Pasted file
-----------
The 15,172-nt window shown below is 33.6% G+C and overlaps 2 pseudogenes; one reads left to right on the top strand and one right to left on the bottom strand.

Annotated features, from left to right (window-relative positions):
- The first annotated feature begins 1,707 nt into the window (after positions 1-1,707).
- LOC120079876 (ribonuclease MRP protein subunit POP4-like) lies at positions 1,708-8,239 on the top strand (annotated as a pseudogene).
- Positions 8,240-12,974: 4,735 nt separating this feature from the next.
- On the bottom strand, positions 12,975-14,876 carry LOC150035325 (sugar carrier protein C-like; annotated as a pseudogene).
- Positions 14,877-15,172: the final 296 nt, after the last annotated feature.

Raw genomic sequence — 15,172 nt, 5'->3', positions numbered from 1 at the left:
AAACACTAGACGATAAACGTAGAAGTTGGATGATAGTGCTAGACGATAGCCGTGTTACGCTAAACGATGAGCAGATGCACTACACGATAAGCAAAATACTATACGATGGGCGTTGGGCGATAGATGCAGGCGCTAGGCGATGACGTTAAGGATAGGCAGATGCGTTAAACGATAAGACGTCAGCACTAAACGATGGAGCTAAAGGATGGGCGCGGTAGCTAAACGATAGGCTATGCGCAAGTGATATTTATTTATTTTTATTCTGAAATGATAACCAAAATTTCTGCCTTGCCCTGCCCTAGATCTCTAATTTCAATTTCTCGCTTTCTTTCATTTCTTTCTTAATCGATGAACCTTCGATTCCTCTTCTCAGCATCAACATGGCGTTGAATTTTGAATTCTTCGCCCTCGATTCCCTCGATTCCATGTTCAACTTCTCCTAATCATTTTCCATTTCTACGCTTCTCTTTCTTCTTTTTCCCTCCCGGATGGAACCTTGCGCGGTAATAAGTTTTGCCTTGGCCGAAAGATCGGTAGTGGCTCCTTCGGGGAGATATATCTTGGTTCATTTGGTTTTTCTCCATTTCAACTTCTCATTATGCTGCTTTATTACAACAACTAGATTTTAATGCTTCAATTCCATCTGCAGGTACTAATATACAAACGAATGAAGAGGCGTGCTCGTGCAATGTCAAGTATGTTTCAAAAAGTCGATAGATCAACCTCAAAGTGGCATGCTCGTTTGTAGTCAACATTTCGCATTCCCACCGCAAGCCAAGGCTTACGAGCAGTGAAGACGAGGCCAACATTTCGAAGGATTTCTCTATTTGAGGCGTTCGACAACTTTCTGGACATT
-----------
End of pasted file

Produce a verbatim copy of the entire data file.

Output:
The 15,172-nt window shown below is 33.6% G+C and overlaps 2 pseudogenes; one reads left to right on the top strand and one right to left on the bottom strand.

Annotated features, from left to right (window-relative positions):
- The first annotated feature begins 1,707 nt into the window (after positions 1-1,707).
- LOC120079876 (ribonuclease MRP protein subunit POP4-like) lies at positions 1,708-8,239 on the top strand (annotated as a pseudogene).
- Positions 8,240-12,974: 4,735 nt separating this feature from the next.
- On the bottom strand, positions 12,975-14,876 carry LOC150035325 (sugar carrier protein C-like; annotated as a pseudogene).
- Positions 14,877-15,172: the final 296 nt, after the last annotated feature.

Raw genomic sequence — 15,172 nt, 5'->3', positions numbered from 1 at the left:
AAACACTAGACGATAAACGTAGAAGTTGGATGATAGTGCTAGACGATAGCCGTGTTACGCTAAACGATGAGCAGATGCACTACACGATAAGCAAAATACTATACGATGGGCGTTGGGCGATAGATGCAGGCGCTAGGCGATGACGTTAAGGATAGGCAGATGCGTTAAACGATAAGACGTCAGCACTAAACGATGGAGCTAAAGGATGGGCGCGGTAGCTAAACGATAGGCTATGCGCAAGTGATATTTATTTATTTTTATTCTGAAATGATAACCAAAATTTCTGCCTTGCCCTGCCCTAGATCTCTAATTTCAATTTCTCGCTTTCTTTCATTTCTTTCTTAATCGATGAACCTTCGATTCCTCTTCTCAGCATCAACATGGCGTTGAATTTTGAATTCTTCGCCCTCGATTCCCTCGATTCCATGTTCAACTTCTCCTAATCATTTTCCATTTCTACGCTTCTCTTTCTTCTTTTTCCCTCCCGGATGGAACCTTGCGCGGTAATAAGTTTTGCCTTGGCCGAAAGATCGGTAGTGGCTCCTTCGGGGAGATATATCTTGGTTCATTTGGTTTTTCTCCATTTCAACTTCTCATTATGCTGCTTTATTACAACAACTAGATTTTAATGCTTCAATTCCATCTGCAGGTACTAATATACAAACGAATGAAGAGGCGTGCTCGTGCAATGTCAAGTATGTTTCAAAAAGTCGATAGATCAACCTCAAAGTGGCATGCTCGTTTGTAGTCAACATTTCGCATTCCCACCGCAAGCCAAGGCTTACGAGCAGTGAAGACGAGGCCAACATTTCGAAGGATTTCTCTATTTGAGGCGTTCGACAACTTTCTGGACATT